Two US Olympic swimmers flew home from Brazil on Thursday after a local crowd jeered them, calling them "liars" and "fakes", and police accused them of fabricating a story about being robbed at gunpoint during the Rio Games.
Their departure marked what the US Olympic team hopes will be the closing stages of an incident that has embarrassed the host city, angered the police and government, unleashed a storm on social media, and dominated news coverage of South America's first Olympics.
The US Olympic Committee (USOC) issued an apology after the departure of Gunnar Bentz and Jack Conger, who were among four US swimmers shown to have lied about being stopped by gunmen posing as police in the early hours of Sunday.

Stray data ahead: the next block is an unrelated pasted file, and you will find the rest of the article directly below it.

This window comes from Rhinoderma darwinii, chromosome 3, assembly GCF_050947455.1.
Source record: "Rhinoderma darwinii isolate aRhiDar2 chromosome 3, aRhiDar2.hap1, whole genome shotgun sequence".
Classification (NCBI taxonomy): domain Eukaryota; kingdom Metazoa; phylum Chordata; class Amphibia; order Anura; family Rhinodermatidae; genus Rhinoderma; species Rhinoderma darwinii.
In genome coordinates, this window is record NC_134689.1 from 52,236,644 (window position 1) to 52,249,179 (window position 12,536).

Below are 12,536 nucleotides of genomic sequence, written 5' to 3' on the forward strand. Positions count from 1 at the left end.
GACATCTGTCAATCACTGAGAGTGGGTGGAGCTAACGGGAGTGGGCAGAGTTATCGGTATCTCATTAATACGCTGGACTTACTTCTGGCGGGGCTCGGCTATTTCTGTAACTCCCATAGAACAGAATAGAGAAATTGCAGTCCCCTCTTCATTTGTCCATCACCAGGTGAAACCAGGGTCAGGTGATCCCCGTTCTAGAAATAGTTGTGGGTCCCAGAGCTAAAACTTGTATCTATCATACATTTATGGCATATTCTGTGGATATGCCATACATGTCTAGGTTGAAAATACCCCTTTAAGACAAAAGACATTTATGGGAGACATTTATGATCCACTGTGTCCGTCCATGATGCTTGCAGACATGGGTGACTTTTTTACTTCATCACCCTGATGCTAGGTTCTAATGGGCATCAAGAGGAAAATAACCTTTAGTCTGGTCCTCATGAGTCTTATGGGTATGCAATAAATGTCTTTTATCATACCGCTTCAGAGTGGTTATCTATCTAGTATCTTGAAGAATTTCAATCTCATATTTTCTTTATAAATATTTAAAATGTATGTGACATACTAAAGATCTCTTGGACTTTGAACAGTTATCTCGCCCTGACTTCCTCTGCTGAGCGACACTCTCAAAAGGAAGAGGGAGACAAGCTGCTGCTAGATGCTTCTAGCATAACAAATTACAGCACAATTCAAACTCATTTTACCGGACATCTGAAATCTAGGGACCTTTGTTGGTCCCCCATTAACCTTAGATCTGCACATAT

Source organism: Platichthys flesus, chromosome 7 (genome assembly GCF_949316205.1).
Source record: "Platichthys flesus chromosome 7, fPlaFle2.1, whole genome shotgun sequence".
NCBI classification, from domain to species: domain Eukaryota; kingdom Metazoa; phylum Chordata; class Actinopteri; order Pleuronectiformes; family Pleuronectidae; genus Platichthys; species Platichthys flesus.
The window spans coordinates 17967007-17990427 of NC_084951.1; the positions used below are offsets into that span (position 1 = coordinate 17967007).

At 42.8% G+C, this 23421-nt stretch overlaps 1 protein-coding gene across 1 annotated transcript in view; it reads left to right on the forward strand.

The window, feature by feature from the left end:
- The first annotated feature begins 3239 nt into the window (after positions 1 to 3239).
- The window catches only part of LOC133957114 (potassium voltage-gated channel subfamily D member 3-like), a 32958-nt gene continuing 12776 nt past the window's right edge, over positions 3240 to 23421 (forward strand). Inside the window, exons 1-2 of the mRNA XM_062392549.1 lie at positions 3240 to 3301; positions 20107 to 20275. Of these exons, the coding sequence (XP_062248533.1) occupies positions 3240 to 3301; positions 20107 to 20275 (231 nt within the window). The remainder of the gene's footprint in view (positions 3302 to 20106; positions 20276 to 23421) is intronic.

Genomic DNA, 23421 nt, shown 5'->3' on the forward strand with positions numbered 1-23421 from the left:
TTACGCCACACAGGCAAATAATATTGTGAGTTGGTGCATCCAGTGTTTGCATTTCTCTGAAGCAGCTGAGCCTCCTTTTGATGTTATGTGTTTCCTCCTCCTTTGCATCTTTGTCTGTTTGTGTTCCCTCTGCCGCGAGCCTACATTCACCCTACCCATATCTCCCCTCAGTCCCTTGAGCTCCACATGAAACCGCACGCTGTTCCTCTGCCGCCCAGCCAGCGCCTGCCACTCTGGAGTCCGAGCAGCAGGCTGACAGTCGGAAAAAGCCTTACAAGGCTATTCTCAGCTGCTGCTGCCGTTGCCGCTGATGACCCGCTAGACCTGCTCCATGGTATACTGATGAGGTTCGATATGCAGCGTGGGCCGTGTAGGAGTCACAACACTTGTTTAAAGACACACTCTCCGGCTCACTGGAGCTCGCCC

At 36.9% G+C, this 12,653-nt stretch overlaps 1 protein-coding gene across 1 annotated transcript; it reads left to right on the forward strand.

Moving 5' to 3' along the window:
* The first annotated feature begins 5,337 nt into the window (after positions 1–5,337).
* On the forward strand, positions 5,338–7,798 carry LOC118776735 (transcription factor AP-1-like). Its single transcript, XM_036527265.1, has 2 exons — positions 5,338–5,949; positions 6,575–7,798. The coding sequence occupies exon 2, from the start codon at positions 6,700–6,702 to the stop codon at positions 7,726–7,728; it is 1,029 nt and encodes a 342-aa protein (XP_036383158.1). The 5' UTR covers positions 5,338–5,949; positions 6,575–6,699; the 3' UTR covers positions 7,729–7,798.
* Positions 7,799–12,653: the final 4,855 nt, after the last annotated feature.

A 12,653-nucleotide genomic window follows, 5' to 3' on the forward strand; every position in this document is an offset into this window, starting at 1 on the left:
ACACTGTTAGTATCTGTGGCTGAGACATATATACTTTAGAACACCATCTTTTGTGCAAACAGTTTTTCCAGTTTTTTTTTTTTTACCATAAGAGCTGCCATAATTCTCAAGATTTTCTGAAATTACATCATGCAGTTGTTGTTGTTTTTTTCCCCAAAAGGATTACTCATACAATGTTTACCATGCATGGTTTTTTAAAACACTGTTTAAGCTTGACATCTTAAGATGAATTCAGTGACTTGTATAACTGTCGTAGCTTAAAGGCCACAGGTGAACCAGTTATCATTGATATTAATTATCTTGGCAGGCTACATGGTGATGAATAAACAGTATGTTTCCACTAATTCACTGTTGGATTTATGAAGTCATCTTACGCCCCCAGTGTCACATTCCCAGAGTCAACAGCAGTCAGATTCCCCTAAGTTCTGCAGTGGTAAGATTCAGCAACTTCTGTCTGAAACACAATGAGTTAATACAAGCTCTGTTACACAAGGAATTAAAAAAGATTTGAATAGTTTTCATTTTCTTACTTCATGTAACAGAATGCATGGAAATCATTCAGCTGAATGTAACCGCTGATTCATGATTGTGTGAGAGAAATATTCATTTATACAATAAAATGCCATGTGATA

"We apologize to our hosts in Rio and the people of Brazil for this distracting ordeal in the midst of what should rightly be a celebration of excellence," USOC chief Scott Blackmun said in a statement.
Apart from Bentz and Conger, the incident involved gold medalist Ryan Lochte, one of America's most decorated swimmers and the most outspoken about the robbery, and Jimmy Feigen, who also won a gold medal in Rio.
Lochte returned to the United States on Monday. Feigen revised his police statement on Thursday in the hope of securing the release of his passport, the USOC said.
ABC News reported early on Friday that Feigen had agreed to pay $11,000 to a Brazilian charity to avoid prosecution in the case, citing his attorney Breno Melaragno Costa.
The outlet said the dispute would be settled, his passport returned and Feigen would be allowed to leave the country once payment was made to the Reaction Institute charity.
Reuters could not independently verify the report. Neither Feigen nor Lochte could be contacted for comment.